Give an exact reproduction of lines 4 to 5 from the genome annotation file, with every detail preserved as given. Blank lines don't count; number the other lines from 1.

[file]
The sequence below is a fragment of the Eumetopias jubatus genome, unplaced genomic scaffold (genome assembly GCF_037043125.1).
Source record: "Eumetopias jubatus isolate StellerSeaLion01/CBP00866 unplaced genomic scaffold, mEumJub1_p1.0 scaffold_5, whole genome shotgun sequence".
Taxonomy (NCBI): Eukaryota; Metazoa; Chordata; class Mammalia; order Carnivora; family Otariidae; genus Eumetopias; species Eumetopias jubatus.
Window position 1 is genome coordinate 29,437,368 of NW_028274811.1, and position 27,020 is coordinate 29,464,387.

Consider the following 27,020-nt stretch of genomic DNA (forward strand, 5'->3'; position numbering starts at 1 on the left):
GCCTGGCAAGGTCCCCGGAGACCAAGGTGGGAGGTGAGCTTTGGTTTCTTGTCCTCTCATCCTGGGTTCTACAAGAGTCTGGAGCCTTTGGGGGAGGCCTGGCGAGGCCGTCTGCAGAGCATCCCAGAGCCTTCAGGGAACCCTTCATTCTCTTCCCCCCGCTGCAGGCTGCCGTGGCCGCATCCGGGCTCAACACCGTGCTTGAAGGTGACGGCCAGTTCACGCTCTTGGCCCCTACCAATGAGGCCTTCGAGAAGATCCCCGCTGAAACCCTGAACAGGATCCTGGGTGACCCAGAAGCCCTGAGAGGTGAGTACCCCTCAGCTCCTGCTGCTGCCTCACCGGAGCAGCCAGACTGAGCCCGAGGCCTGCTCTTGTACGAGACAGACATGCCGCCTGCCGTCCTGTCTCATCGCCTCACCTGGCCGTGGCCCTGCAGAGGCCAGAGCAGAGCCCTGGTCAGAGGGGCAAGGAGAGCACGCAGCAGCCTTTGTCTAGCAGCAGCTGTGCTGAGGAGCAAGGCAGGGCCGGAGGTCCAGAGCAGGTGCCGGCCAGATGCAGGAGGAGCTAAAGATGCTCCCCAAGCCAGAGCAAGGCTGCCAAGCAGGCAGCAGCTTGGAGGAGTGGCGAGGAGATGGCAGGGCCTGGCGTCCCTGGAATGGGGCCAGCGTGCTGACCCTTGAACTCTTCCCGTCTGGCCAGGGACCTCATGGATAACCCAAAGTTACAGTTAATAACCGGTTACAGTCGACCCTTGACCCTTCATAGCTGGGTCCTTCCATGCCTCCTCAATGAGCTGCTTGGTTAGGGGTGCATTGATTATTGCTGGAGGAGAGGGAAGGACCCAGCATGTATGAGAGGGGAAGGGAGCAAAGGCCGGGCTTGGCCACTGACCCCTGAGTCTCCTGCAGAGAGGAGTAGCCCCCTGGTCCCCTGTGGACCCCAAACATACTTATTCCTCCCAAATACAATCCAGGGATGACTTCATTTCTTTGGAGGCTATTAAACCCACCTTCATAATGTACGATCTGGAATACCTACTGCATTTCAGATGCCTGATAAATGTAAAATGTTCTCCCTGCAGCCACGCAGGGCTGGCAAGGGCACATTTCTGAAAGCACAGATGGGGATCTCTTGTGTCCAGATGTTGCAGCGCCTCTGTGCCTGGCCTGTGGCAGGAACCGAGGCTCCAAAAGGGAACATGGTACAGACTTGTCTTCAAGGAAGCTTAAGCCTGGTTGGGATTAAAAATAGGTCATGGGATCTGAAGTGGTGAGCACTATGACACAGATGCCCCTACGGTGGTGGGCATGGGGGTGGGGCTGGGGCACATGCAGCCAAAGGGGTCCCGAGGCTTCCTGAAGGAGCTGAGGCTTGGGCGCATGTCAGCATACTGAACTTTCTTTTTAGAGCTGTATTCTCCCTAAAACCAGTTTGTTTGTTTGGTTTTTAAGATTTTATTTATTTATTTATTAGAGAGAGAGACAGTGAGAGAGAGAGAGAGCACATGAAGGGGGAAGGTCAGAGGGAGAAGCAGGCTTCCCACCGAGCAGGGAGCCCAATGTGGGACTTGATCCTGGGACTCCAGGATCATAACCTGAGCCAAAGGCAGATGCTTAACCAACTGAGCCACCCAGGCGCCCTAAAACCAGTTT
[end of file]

Window position 1 is genome coordinate 29,437,368 of NW_028274811.1, and position 27,020 is coordinate 29,464,387.

Consider the following 27,020-nt stretch of genomic DNA (forward strand, 5'->3'; position numbering starts at 1 on the left):